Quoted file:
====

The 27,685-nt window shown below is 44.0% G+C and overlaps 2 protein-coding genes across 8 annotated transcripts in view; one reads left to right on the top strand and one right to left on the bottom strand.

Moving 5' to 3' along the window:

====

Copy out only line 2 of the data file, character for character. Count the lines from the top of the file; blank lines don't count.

Moving 5' to 3' along the window: